This story was originally published by the WND News Center.
Archie Battersbee, 12, died in the United Kingdom a few months ago after a weeks-long court fight that would have required hospitals to continue life support.
The family lost, the hospitals won, and Archie died immediately.
The battles took place in the nation's High Court, Court of Appeal, and the European Court of Human Rights.
He fell into a coma after a catastrophic brain injury, and his family believes it was because he choked while taking part in a social media challenge. They wanted life support so he could be transferred to a hospice and the hospital said it was futile.
Now a report from Christian Concern, which has supported the family's efforts, confirms a United Nations committee will be reviewing the case.
The organization explained, "Archie’s mother, Hollie Dance, supported by the Christian Legal Center, commenced proceedings against the U.K. government pursuant to the Optional Protocol of the U.N. Convention on the Rights of Persons with Disabilities. She complained that the decision of the U.K. High Court violated Archie’s right to life and right to equal treatment as a disabled person."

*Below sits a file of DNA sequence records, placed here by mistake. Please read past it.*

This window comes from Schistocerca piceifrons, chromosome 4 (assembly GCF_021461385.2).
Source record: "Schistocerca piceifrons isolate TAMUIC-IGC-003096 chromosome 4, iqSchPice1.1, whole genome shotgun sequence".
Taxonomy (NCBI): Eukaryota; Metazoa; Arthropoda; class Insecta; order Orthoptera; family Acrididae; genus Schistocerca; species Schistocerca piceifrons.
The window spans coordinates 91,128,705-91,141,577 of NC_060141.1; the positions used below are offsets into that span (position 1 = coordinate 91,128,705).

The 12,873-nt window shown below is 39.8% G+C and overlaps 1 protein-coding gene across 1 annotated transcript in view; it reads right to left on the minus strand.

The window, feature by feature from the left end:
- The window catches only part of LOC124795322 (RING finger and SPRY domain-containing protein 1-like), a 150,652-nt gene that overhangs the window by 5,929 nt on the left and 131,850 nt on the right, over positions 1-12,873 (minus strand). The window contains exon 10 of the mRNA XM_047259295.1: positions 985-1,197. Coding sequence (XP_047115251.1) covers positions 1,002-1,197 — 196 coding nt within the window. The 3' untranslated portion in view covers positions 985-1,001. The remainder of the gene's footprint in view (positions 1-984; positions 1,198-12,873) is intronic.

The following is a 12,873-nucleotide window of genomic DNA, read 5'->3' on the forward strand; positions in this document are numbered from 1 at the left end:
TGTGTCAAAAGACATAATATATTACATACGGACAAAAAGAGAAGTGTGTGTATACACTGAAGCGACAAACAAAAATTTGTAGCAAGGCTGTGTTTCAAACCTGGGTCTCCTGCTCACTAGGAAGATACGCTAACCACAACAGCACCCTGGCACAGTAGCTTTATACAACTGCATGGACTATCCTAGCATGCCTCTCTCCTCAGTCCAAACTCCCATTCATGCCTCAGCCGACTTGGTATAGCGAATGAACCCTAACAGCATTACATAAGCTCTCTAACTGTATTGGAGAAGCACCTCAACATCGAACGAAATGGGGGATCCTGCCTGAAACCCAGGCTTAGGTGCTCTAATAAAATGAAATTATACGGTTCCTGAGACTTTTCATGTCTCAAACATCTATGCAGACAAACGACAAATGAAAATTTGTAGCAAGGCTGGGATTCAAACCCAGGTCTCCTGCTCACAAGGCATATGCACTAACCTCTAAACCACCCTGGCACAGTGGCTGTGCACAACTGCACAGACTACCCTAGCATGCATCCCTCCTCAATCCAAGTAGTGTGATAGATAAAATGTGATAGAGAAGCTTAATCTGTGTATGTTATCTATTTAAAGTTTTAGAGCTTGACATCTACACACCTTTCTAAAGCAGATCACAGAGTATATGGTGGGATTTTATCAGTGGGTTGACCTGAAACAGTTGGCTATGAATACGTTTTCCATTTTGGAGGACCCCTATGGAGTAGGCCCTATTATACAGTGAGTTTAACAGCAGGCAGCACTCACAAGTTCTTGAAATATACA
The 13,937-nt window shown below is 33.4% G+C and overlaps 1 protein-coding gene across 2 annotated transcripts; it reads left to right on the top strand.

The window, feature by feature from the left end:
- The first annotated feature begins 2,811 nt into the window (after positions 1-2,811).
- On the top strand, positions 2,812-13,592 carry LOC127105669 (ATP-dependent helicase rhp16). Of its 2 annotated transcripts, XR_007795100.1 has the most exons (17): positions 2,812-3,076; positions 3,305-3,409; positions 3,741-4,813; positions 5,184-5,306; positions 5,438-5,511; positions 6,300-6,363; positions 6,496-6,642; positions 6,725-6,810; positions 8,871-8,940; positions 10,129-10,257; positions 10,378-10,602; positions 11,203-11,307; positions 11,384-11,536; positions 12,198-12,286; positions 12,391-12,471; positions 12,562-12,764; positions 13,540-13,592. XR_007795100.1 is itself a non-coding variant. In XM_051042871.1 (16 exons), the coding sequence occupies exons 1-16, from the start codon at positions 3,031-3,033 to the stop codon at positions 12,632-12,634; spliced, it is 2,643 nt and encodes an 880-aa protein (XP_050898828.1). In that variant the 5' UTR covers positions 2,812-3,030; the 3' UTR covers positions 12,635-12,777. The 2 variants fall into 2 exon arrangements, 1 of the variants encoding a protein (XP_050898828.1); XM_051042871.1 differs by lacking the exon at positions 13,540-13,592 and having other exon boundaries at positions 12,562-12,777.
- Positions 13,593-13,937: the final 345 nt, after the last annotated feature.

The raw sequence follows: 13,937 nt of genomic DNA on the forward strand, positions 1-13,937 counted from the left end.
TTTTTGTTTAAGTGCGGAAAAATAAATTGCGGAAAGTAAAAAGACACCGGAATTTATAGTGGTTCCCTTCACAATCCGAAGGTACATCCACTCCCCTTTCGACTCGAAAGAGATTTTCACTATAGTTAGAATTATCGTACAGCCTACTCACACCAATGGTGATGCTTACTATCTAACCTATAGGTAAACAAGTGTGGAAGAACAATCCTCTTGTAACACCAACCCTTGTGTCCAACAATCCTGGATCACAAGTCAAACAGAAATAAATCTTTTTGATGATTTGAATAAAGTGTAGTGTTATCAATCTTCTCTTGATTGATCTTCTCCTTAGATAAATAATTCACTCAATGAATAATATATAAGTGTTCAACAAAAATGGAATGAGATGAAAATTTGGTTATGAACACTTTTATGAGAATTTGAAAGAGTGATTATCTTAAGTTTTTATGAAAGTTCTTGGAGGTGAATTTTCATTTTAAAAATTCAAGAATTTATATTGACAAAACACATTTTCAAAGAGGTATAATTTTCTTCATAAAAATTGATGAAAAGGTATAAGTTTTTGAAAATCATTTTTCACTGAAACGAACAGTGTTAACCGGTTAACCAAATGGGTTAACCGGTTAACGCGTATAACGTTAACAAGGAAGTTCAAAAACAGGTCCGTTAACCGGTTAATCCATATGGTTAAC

The U.N. Committee on the Rights of Persons with Disabilities had issued an injunction that Archie be kept alive while it reviewed the situation, but the U.K. Court of Appeal ruled that the decision of the national High Court took precedence, and Archie died.
Now, the U.N. committee has confirmed it will proceed with its investigation.
The committee advocating for persons with disabilities is under the U.N. High Commissioner for Human Rights and addresses violations of the U.N. Convention on the Rights of Persons with Disabilities.
That international document, adopted by the U.K., provides, "States Parties reaffirm that every human being has the inherent right to life and shall take all necessary measures to ensure its effective enjoyment by persons with disabilities on an equal basis with others."
Lawyers for Dance explain that's not what the U.K. actually does.
In fact, a prior decision from the committee, in 2016, found "grave and systemic violations of disabled persons' rights" in the U.K., the report said.
The case could bring "diplomatic embarrassment" to the U.K., and even a "censure," if the U.N. group finds it did not follow protocol in Archie's case.
Dance said, "I am again so grateful to the U.N. for their response. We have received so little support from the U.K. ‘system’, this means so much. At the time, we felt completely betrayed that the government intervened and went against us despite the U.N.’s intervention."